How a man named 'Phuc Dat Bich' ended up in a war of words with Facebook

'I've been accused of using a false and misleading name of which I find very offensive'

Jess Staufenberg
Friday 20 November 2015 12:46 GMT
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The man's name is correctly pronounced Phoo Da Bic
The man's name is correctly pronounced Phoo Da Bic

A Vietnamese-Australia man has taken the unusual step of posting a picture of his passport on social media after being repeatedly blocked by Facebook.

The unfortunately named Phuc Dat Bich - whose name is actually pronounced Phoo Da Bic - posted the image after the tech giant banned him several times.

The picture, and its accompanying message, has been shared more than 123,000 times.

"I find it highly irritating the fact that nobody seems to believe me when I say that my full legal name is how you see it," he said.

"I've been accused of using a false and misleading name of which I find very offensive."

He went on to explain that his frustration was due to what he suggested was a lack of understanding in the West for names which appear amusing to some.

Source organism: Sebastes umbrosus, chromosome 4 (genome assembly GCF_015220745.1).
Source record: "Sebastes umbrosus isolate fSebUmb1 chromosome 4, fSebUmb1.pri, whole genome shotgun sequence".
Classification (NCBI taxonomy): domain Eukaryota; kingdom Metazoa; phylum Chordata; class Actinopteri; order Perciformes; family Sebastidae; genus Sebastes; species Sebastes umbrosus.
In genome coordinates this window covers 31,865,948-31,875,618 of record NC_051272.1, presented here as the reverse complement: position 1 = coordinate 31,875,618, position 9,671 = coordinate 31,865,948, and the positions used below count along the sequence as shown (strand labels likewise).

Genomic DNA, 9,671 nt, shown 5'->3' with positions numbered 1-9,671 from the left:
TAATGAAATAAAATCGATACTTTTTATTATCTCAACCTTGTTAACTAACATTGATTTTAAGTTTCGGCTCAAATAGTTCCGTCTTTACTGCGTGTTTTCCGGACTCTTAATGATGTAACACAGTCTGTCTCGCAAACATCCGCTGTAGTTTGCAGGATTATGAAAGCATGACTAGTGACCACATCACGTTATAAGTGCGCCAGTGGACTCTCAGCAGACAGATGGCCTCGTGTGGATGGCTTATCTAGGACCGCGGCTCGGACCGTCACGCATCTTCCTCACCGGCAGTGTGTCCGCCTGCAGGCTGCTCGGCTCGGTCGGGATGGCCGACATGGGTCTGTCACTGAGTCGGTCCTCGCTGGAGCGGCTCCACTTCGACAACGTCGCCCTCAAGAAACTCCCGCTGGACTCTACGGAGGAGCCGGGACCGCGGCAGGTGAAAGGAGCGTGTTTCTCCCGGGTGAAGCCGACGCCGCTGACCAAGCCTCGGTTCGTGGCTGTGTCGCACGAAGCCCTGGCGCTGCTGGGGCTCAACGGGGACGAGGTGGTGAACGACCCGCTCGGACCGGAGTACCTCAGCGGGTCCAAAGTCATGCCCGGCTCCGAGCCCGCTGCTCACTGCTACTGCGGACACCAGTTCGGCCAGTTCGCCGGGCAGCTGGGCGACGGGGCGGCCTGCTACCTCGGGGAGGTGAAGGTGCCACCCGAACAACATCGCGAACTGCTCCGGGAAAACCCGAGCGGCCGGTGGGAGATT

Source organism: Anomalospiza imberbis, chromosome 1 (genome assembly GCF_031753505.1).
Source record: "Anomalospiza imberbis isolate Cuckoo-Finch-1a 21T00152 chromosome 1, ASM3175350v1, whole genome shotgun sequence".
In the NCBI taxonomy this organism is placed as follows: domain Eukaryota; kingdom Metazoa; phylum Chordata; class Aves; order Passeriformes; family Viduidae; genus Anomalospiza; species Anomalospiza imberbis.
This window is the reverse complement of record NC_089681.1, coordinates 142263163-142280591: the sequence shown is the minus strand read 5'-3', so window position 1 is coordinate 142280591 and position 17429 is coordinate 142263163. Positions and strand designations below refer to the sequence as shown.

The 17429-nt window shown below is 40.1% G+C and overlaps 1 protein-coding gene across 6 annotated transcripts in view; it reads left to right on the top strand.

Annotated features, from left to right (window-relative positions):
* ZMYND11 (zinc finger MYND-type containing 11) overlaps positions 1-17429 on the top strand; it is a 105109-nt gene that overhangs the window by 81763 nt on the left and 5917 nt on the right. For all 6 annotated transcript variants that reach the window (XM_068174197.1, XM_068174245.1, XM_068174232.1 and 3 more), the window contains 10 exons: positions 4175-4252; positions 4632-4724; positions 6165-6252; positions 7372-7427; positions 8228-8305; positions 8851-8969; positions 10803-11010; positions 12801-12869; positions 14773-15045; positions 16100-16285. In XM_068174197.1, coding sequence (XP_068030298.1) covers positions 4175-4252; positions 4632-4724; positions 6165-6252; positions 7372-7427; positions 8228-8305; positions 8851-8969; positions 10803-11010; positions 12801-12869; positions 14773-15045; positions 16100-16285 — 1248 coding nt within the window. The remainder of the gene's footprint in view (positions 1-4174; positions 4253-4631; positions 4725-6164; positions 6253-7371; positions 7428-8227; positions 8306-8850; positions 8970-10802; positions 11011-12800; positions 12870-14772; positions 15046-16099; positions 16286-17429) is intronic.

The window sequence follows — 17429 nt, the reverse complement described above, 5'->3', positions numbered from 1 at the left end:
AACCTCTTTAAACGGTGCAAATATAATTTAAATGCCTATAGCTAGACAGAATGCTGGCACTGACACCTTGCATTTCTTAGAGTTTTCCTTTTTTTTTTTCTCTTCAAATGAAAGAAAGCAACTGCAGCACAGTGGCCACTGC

"Is it because I'm Asian? Is it?" he asked in the post.

"Having my [Facebook] shut down multiple times and forced to change my name to my 'real' name, so just to put it out there. My name.

"Yours sincerely, Phuc Dat Bich".

Since his story was shared widely online, he said he was "honoured" at the support he received.

I'd like to mention that I am very grateful to those who have been supportive of certain names that populate in...

Posted by Phuc Dat Bich on Sunday, 22 November 2015

It is not the first time Facebook has blocked users from their profile accounts as a result of their name.

Recently, a woman whose first name is Isis said Facebook would not let her sign in - tweeting that the social media site thought she was "a terrorist".

A man who changed his name to Something Long and Complicated - from William Wood - was blocked in October this year by the site.

Members of the Native American community have also reported having their accounts suspended, as well as members of the drag queen community.

Facebook's chief product officer, Chris Cox, issued an apology on the site after the latest incident.

The social media giant has an authentic name policy in place to make its users accountable for what they say.

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The Independent has approached Phuc Dat Bich for comment.

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